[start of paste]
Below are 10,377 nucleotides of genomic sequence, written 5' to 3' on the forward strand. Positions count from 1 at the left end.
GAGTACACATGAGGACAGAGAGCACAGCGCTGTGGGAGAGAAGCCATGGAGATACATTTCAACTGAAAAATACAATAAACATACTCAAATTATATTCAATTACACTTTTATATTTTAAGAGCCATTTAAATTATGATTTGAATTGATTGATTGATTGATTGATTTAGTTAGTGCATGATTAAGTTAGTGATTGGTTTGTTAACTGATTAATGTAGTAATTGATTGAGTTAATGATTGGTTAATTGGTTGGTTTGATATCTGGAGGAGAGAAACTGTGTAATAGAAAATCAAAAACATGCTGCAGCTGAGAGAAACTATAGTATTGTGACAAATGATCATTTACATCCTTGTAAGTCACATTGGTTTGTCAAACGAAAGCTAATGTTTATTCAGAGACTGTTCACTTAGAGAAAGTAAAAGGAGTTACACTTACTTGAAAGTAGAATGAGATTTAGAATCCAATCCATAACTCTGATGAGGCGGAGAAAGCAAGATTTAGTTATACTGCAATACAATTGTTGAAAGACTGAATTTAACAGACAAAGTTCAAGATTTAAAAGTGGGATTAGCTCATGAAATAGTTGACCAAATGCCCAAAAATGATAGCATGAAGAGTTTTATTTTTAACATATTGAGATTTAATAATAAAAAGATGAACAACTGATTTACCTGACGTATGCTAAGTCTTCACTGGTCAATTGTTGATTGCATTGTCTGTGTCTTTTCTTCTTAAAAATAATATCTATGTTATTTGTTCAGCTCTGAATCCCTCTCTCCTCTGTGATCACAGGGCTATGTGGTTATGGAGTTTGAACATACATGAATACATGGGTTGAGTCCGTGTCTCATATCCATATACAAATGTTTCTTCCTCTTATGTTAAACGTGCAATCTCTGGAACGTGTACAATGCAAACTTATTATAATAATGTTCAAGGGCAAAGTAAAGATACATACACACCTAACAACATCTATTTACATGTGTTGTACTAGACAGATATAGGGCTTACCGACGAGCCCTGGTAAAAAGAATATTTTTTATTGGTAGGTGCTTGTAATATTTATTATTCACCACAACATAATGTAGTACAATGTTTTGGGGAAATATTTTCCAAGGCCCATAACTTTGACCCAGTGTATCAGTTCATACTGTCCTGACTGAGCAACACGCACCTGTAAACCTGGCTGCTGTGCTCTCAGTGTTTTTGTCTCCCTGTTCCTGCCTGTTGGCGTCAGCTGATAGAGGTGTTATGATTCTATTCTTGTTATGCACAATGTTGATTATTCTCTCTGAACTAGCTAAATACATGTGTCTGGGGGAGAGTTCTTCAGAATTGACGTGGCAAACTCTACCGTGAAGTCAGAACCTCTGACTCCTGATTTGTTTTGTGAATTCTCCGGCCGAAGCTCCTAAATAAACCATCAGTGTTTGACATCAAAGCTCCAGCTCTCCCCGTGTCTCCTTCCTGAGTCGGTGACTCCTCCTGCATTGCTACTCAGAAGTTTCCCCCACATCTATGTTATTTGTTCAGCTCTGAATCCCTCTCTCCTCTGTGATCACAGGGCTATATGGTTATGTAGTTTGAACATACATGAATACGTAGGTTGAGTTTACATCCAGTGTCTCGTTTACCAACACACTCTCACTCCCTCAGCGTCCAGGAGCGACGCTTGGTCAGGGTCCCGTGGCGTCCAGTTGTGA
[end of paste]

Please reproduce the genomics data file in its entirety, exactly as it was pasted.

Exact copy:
Below are 10,377 nucleotides of genomic sequence, written 5' to 3' on the forward strand. Positions count from 1 at the left end.
GAGTACACATGAGGACAGAGAGCACAGCGCTGTGGGAGAGAAGCCATGGAGATACATTTCAACTGAAAAATACAATAAACATACTCAAATTATATTCAATTACACTTTTATATTTTAAGAGCCATTTAAATTATGATTTGAATTGATTGATTGATTGATTGATTTAGTTAGTGCATGATTAAGTTAGTGATTGGTTTGTTAACTGATTAATGTAGTAATTGATTGAGTTAATGATTGGTTAATTGGTTGGTTTGATATCTGGAGGAGAGAAACTGTGTAATAGAAAATCAAAAACATGCTGCAGCTGAGAGAAACTATAGTATTGTGACAAATGATCATTTACATCCTTGTAAGTCACATTGGTTTGTCAAACGAAAGCTAATGTTTATTCAGAGACTGTTCACTTAGAGAAAGTAAAAGGAGTTACACTTACTTGAAAGTAGAATGAGATTTAGAATCCAATCCATAACTCTGATGAGGCGGAGAAAGCAAGATTTAGTTATACTGCAATACAATTGTTGAAAGACTGAATTTAACAGACAAAGTTCAAGATTTAAAAGTGGGATTAGCTCATGAAATAGTTGACCAAATGCCCAAAAATGATAGCATGAAGAGTTTTATTTTTAACATATTGAGATTTAATAATAAAAAGATGAACAACTGATTTACCTGACGTATGCTAAGTCTTCACTGGTCAATTGTTGATTGCATTGTCTGTGTCTTTTCTTCTTAAAAATAATATCTATGTTATTTGTTCAGCTCTGAATCCCTCTCTCCTCTGTGATCACAGGGCTATGTGGTTATGGAGTTTGAACATACATGAATACATGGGTTGAGTCCGTGTCTCATATCCATATACAAATGTTTCTTCCTCTTATGTTAAACGTGCAATCTCTGGAACGTGTACAATGCAAACTTATTATAATAATGTTCAAGGGCAAAGTAAAGATACATACACACCTAACAACATCTATTTACATGTGTTGTACTAGACAGATATAGGGCTTACCGACGAGCCCTGGTAAAAAGAATATTTTTTATTGGTAGGTGCTTGTAATATTTATTATTCACCACAACATAATGTAGTACAATGTTTTGGGGAAATATTTTCCAAGGCCCATAACTTTGACCCAGTGTATCAGTTCATACTGTCCTGACTGAGCAACACGCACCTGTAAACCTGGCTGCTGTGCTCTCAGTGTTTTTGTCTCCCTGTTCCTGCCTGTTGGCGTCAGCTGATAGAGGTGTTATGATTCTATTCTTGTTATGCACAATGTTGATTATTCTCTCTGAACTAGCTAAATACATGTGTCTGGGGGAGAGTTCTTCAGAATTGACGTGGCAAACTCTACCGTGAAGTCAGAACCTCTGACTCCTGATTTGTTTTGTGAATTCTCCGGCCGAAGCTCCTAAATAAACCATCAGTGTTTGACATCAAAGCTCCAGCTCTCCCCGTGTCTCCTTCCTGAGTCGGTGACTCCTCCTGCATTGCTACTCAGAAGTTTCCCCCACATCTATGTTATTTGTTCAGCTCTGAATCCCTCTCTCCTCTGTGATCACAGGGCTATATGGTTATGTAGTTTGAACATACATGAATACGTAGGTTGAGTTTACATCCAGTGTCTCGTTTACCAACACACTCTCACTCCCTCAGCGTCCAGGAGCGACGCTTGGTCAGGGTCCCGTGGCGTCCAGTTGTGA